Matt Delamater, actor and Oxford Hills Comprehensive High School alum, relaxes beside the Little Androscoggin River at Café Nomad in Norway as he talks about appearing in the George Clooney-directed film “The Tender Bar” with Ben Affleck. Nicole Carter/Advertiser Democrat

BRIDGTON — Matt Delamater, a son of Oxford Hills and actor of Maine stage, is riding the wave of attention that comes from working alongside Academy Award winners George Clooney and Ben Affleck.

He appears in the movie “The Tender Bar,” directed by Clooney and starring Affleck, a coming-of-age film that was released late last year and began streaming on Amazon Prime Video in January.

Delamater is living his acting dream, one he said he did not even know he had until “later in life,” when he was well ensconced in a bank lending career. Discovery began from a sense that he was stuck in routines he had grown up with, namely going into finance right out of college and playing semipro football.

“I felt like I was clinging to days of old of wanting to play sports, but I wasn’t connecting with it much anymore,” he said.

A chance call to his former high school English teacher, Sally Jones, piqued his curiosity and led him down a path he had never really considered, and underscores the influence that educators can have on their students beyond the classroom.

“I just called Sally and was like, ‘What’s going in the theater world? Is there still a theater?’” Delamater recalled in a story he has told many times and will continue to in the future. “And she told me about some auditions the next day and that I should come.”


The show was “The Music Man,” staged by the Oxford Hills Music and Performing Arts Association, and his mentor Jones was the producer.

“I went and stumbled through the audition,” he said. “I had to sing and I didn’t know if I could sing. And I got a role in ‘The Music Man.’ It was a big production and I had a few roles. I played one of the salesmen on the train and a couple different smaller ones. And I just loved it. The performance. The teamwork aspect of theater.”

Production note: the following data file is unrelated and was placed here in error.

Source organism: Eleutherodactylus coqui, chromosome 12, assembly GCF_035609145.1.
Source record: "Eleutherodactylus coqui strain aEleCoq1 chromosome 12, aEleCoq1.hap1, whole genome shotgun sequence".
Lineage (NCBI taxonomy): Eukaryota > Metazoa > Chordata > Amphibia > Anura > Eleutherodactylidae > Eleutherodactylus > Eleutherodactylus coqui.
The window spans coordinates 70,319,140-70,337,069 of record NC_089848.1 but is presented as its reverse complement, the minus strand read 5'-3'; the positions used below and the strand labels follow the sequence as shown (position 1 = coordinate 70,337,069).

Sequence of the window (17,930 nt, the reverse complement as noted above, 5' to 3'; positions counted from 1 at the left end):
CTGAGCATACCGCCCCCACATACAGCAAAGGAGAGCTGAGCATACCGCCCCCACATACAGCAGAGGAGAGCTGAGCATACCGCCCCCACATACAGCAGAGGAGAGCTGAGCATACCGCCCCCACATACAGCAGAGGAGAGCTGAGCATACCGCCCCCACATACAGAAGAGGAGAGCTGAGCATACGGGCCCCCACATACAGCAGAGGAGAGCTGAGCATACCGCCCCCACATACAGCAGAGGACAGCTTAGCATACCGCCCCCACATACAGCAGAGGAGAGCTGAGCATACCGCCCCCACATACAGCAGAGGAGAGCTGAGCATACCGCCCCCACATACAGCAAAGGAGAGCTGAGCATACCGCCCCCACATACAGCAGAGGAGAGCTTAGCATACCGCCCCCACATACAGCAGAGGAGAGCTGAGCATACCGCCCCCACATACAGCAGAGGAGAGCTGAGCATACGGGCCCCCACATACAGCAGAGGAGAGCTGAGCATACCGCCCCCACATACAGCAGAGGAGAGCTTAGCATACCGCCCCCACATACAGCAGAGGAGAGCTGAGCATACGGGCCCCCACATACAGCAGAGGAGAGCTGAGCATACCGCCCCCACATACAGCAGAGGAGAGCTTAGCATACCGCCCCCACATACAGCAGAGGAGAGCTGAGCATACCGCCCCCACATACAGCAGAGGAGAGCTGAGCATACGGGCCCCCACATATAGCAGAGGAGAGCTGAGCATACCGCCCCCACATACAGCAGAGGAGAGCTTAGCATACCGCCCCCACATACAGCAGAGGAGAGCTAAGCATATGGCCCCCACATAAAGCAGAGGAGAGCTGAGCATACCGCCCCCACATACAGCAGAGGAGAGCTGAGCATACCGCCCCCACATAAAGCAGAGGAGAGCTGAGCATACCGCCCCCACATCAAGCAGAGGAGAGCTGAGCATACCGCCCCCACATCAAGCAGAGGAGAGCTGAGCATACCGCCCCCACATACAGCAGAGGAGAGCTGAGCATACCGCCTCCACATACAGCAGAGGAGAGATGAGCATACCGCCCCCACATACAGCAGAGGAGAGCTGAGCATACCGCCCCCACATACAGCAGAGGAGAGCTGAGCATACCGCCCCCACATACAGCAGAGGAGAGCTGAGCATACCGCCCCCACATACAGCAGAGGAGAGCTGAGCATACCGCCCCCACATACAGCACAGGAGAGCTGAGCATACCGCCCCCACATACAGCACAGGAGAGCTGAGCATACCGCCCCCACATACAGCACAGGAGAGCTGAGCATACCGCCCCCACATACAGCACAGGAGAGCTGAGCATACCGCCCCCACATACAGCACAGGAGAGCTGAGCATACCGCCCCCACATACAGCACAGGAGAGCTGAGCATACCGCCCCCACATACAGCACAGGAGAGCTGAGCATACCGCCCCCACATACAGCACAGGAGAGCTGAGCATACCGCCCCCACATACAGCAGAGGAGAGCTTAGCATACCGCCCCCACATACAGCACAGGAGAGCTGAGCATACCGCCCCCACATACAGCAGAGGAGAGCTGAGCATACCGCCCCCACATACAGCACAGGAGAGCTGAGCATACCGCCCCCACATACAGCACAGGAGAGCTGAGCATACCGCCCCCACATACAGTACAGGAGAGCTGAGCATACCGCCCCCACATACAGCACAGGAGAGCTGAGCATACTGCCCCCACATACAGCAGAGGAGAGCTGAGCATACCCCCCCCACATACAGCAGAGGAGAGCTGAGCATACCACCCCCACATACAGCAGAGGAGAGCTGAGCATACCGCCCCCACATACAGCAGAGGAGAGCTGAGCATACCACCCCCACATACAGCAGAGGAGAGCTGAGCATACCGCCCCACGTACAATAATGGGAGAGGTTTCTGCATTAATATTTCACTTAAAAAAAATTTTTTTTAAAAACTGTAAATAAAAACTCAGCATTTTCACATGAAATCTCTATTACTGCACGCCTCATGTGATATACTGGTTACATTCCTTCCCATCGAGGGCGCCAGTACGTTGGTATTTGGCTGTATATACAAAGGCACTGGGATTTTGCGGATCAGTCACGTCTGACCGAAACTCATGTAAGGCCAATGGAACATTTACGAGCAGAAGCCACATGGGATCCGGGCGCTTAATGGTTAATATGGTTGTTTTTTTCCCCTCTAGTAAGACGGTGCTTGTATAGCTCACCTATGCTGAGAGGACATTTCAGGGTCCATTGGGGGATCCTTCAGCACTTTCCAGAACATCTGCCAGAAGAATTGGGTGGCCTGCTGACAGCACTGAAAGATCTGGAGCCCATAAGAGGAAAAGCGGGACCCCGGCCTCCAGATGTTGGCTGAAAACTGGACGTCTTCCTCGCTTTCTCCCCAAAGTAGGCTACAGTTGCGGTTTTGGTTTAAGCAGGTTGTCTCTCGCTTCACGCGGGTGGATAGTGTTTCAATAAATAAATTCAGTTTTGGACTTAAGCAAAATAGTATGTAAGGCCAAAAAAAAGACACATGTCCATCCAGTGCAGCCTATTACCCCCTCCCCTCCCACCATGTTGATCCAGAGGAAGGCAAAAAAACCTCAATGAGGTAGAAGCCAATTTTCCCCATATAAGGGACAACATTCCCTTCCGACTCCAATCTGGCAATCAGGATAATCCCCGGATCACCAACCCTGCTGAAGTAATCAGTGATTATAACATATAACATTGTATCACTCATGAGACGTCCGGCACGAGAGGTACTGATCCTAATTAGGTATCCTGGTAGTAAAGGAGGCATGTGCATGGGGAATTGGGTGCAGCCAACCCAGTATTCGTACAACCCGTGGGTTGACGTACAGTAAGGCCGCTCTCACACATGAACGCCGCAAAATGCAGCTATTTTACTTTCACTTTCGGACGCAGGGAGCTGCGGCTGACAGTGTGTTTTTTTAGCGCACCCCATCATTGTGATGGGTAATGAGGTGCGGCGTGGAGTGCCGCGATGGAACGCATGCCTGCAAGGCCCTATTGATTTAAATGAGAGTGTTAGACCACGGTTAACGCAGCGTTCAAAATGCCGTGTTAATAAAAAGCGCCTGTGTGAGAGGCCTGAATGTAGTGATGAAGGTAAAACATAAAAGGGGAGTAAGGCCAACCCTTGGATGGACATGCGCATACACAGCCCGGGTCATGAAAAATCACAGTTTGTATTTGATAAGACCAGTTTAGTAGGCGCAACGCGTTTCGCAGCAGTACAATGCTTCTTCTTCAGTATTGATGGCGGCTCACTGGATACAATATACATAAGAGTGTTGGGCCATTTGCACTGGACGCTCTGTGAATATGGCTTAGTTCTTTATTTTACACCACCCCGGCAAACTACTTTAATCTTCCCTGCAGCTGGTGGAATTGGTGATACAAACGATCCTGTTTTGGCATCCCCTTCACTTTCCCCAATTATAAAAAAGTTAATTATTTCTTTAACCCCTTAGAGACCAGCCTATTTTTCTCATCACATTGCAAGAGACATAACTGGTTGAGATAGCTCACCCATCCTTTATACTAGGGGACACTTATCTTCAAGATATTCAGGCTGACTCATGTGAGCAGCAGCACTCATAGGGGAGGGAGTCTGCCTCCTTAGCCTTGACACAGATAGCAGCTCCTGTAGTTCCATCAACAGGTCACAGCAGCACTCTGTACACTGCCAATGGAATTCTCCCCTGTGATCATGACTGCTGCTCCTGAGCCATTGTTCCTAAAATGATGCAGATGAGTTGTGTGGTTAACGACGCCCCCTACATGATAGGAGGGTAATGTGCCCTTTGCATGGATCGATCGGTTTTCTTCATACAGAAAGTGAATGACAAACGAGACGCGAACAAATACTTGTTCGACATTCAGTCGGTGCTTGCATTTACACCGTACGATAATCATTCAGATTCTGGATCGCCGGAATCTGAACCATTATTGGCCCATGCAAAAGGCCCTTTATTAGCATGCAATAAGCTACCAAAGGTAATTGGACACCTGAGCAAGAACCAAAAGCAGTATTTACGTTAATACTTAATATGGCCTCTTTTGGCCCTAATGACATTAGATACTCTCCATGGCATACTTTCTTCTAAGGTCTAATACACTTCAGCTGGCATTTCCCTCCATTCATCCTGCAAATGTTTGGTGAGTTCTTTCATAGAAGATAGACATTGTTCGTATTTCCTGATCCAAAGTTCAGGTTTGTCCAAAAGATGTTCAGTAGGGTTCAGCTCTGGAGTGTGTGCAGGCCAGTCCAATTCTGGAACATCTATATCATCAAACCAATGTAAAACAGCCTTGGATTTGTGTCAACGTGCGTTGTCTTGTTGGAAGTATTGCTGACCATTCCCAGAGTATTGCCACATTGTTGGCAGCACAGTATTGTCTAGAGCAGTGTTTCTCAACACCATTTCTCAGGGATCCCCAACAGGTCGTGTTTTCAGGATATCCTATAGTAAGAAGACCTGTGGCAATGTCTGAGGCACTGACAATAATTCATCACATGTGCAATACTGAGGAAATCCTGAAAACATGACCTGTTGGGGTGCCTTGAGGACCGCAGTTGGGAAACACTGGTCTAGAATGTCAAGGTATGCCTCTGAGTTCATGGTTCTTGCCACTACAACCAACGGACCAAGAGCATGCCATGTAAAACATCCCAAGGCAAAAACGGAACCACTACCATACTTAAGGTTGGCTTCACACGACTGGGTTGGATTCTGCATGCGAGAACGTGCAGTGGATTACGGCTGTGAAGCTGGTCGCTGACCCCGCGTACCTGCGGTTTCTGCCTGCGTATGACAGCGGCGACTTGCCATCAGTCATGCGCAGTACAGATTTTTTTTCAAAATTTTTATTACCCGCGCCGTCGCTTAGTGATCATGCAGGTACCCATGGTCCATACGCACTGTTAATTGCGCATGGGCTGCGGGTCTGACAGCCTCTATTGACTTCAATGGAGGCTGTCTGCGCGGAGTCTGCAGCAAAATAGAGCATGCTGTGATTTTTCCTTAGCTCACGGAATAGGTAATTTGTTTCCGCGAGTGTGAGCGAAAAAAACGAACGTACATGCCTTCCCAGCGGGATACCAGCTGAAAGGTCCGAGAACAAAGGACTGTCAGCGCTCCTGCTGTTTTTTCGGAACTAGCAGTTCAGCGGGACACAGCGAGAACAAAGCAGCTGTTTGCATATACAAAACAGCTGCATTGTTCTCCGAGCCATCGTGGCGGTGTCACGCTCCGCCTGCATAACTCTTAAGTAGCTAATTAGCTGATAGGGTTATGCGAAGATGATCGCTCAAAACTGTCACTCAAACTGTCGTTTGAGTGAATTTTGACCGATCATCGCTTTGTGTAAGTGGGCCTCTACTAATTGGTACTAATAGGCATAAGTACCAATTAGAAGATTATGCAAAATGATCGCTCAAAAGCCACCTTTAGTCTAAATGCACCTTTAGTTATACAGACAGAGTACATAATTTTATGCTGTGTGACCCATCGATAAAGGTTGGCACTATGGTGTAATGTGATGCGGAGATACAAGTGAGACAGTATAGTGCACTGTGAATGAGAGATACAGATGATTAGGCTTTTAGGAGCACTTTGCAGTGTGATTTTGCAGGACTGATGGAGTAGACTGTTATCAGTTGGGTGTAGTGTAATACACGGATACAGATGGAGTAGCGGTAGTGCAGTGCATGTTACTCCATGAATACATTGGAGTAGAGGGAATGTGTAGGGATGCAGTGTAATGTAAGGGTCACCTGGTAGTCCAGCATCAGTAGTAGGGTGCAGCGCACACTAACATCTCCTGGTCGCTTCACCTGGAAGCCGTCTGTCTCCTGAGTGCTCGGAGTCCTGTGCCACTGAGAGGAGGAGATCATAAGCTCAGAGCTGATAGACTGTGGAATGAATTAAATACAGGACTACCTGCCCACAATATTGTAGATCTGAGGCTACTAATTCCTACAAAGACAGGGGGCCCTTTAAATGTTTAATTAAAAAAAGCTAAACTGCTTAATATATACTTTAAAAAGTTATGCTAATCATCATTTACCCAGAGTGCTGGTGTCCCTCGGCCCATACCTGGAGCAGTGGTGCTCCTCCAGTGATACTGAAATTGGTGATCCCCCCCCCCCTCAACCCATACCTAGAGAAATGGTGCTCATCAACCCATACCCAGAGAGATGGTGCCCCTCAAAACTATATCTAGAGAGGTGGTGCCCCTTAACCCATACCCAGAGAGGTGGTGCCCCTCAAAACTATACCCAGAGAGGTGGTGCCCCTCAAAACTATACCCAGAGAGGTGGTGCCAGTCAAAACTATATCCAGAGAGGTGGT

After that he found himself auditioning wherever he could.

“The first success for me was just getting cast,” he said. “Getting the chance to do it. I didn’t have any delusions of grandeur that I was going to Hollywood or move to New York or Broadway. I was just like, ‘I really like this.’ I discovered this part of myself that as a banker or maybe an athlete I didn’t realize.”

Delamater never turned back after his first taste of the stage. He began looking further than OHMPAA for roles, auditioning in Lewiston-Auburn at the Community Little Theatre.

Then one break came when Christopher Schario and Janet Mitchko of The Public Theatre in Lewiston cast him in an equity production of “A Christmas Carol” as Fred, nephew of Ebenezer Scrooge.


“Professional theater groups are usually associated with Actors’ Equity, like an acting union,” Delamater explained. “Where you have to hire so many equity actors and crew for it to get that standing, like admission price, size of theater. It allows the theater to say that it’s a higher-quality production. Usually they bring in actors from out of state, like Boston, New York, Chicago.”

The Public Theatre is one of three equity groups in Maine, along with the Portland Stage Co. and The Ogunquit Playhouse.

“For me, I had been dreaming of Portland Stage and then I got to work with these regular actors,” Delamater said, while acknowledging that Portland Stage is a goal he has not been able to align his schedule with but is still on his radar.

Delamater moonlighted as an actor while he continued his day job as a bank lending vice president – two roles that do not normally intersect or complement each other. He thanks his wife, Emily, for making it possible.

“My wife is the best partner in the world,” he said. “I’d get cast and be in another show. She was my theater widow, ‘Matt’s gone every night,’ but she was very supportive. She knew I was passionate about it.